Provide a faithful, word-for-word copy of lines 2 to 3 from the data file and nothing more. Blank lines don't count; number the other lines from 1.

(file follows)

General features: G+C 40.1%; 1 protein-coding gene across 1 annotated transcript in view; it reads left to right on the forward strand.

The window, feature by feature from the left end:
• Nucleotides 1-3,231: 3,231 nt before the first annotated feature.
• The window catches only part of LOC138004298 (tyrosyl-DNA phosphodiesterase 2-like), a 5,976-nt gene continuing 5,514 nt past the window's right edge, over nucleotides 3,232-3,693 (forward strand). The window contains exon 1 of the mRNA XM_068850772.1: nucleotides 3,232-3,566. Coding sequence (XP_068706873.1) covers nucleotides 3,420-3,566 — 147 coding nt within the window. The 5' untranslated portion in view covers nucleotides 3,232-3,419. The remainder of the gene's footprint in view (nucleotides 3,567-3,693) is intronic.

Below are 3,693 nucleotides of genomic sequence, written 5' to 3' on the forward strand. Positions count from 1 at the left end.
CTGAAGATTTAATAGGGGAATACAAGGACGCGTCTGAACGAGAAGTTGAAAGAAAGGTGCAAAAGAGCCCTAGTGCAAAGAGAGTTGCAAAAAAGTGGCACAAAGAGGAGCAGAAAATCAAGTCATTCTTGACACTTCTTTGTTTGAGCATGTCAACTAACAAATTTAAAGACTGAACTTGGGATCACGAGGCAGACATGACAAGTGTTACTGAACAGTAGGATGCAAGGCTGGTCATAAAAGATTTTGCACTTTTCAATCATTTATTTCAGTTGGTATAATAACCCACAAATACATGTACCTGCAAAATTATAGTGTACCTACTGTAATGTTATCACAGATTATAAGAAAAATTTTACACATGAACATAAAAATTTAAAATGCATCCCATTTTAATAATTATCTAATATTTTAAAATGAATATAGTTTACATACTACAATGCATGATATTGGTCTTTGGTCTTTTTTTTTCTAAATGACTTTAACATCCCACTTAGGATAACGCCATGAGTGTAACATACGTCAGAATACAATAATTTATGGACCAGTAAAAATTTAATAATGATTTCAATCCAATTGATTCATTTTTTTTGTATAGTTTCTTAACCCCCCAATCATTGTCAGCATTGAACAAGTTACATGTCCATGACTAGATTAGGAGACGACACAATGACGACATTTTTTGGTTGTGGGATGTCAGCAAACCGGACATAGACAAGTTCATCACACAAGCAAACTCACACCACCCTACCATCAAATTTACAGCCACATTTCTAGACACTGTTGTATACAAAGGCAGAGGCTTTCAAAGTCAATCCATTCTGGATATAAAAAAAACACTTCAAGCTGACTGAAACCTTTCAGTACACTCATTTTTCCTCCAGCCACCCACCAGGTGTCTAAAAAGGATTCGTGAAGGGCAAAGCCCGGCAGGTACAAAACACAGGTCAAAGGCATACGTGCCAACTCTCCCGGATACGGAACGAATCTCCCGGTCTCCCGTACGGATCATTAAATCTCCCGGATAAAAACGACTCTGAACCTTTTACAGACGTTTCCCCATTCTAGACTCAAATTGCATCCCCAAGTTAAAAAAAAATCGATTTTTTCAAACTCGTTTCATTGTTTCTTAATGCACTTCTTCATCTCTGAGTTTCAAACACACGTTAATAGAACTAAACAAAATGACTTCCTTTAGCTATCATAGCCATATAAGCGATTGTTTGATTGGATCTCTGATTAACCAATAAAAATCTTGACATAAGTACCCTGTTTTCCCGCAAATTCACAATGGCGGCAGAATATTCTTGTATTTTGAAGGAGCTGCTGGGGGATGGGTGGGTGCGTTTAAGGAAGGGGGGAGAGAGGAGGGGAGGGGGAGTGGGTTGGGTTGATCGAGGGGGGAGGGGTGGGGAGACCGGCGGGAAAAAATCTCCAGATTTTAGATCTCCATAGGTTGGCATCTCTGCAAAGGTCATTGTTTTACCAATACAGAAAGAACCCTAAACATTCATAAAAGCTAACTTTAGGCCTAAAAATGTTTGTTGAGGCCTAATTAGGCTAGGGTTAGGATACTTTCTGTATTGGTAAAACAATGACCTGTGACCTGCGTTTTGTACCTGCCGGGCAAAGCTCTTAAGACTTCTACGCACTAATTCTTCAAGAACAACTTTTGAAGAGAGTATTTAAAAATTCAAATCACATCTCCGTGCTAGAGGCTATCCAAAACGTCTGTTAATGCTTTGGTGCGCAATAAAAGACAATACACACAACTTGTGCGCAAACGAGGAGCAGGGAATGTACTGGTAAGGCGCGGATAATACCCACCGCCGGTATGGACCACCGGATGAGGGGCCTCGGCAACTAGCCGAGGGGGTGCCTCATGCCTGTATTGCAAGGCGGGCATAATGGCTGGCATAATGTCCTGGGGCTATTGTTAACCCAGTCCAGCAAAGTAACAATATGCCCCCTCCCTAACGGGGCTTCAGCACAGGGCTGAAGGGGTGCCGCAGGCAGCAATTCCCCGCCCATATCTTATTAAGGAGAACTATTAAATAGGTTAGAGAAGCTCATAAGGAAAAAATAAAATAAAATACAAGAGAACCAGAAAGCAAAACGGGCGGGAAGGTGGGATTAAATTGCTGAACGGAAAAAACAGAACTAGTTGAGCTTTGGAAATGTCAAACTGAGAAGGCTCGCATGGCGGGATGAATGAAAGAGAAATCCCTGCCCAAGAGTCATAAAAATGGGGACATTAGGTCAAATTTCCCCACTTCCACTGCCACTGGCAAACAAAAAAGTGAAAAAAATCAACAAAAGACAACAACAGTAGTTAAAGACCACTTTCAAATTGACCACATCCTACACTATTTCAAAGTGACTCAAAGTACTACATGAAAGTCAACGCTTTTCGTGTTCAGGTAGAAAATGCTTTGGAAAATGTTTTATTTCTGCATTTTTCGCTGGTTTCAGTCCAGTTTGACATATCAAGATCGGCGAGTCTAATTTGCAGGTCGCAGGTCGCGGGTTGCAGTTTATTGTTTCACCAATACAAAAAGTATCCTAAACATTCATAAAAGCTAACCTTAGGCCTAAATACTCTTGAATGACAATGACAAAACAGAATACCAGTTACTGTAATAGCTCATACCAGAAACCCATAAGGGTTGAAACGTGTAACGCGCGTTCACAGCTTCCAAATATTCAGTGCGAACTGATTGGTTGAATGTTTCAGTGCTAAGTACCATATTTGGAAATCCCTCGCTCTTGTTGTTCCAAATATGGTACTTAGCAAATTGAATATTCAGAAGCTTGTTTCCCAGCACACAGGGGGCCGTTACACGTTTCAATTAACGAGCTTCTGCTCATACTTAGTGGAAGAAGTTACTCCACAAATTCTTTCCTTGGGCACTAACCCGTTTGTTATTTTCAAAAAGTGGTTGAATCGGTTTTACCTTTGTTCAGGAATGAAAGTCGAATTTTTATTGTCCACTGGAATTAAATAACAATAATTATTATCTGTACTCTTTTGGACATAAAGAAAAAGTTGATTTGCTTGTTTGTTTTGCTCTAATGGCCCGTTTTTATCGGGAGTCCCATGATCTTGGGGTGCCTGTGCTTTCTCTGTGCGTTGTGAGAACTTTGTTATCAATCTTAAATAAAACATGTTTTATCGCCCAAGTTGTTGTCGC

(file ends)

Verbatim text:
The window, feature by feature from the left end:
• Nucleotides 1-3,231: 3,231 nt before the first annotated feature.